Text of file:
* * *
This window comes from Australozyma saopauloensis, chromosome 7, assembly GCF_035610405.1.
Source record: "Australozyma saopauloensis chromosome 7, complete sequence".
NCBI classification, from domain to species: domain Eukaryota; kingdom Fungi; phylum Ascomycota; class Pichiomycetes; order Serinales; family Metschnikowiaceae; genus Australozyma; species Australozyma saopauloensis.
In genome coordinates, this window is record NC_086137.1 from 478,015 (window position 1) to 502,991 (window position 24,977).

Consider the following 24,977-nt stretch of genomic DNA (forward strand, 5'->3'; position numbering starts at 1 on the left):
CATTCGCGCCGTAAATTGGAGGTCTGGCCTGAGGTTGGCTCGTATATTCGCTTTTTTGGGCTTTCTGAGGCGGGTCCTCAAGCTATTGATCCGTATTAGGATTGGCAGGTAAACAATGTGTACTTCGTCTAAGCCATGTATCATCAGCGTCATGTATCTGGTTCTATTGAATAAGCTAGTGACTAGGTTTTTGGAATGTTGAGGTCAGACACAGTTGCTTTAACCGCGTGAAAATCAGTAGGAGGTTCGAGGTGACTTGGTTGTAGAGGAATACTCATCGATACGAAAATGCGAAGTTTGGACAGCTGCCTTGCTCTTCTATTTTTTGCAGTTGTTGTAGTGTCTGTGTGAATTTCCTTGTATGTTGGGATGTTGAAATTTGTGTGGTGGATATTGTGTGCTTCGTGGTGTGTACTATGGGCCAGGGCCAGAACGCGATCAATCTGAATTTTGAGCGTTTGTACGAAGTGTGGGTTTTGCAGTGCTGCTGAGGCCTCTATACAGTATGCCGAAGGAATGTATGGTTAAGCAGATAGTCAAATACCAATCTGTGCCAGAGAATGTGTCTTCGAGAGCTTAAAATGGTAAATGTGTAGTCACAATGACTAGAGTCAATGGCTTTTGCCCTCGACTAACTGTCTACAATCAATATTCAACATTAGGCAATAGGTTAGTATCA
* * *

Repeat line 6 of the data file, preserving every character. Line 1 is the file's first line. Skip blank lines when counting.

CATTCGCGCCGTAAATTGGAGGTCTGGCCTGAGGTTGGCTCGTATATTCGCTTTTTTGGGCTTTCTGAGGCGGGTCCTCAAGCTATTGATCCGTATTAGGATTGGCAGGTAAACAATGTGTACTTCGTCTAAGCCATGTATCATCAGCGTCATGTATCTGGTTCTATTGAATAAGCTAGTGACTAGGTTTTTGGAATGTTGAGGTCAGACACAGTTGCTTTAACCGCGTGAAAATCAGTAGGAGGTTCGAGGTGACTTGGTTGTAGAGGAATACTCATCGATACGAAAATGCGAAGTTTGGACAGCTGCCTTGCTCTTCTATTTTTTGCAGTTGTTGTAGTGTCTGTGTGAATTTCCTTGTATGTTGGGATGTTGAAATTTGTGTGGTGGATATTGTGTGCTTCGTGGTGTGTACTATGGGCCAGGGCCAGAACGCGATCAATCTGAATTTTGAGCGTTTGTACGAAGTGTGGGTTTTGCAGTGCTGCTGAGGCCTCTATACAGTATGCCGAAGGAATGTATGGTTAAGCAGATAGTCAAATACCAATCTGTGCCAGAGAATGTGTCTTCGAGAGCTTAAAATGGTAAATGTGTAGTCACAATGACTAGAGTCAATGGCTTTTGCCCTCGACTAACTGTCTACAATCAATATTCAACATTAGGCAATAGGTTAGTATCA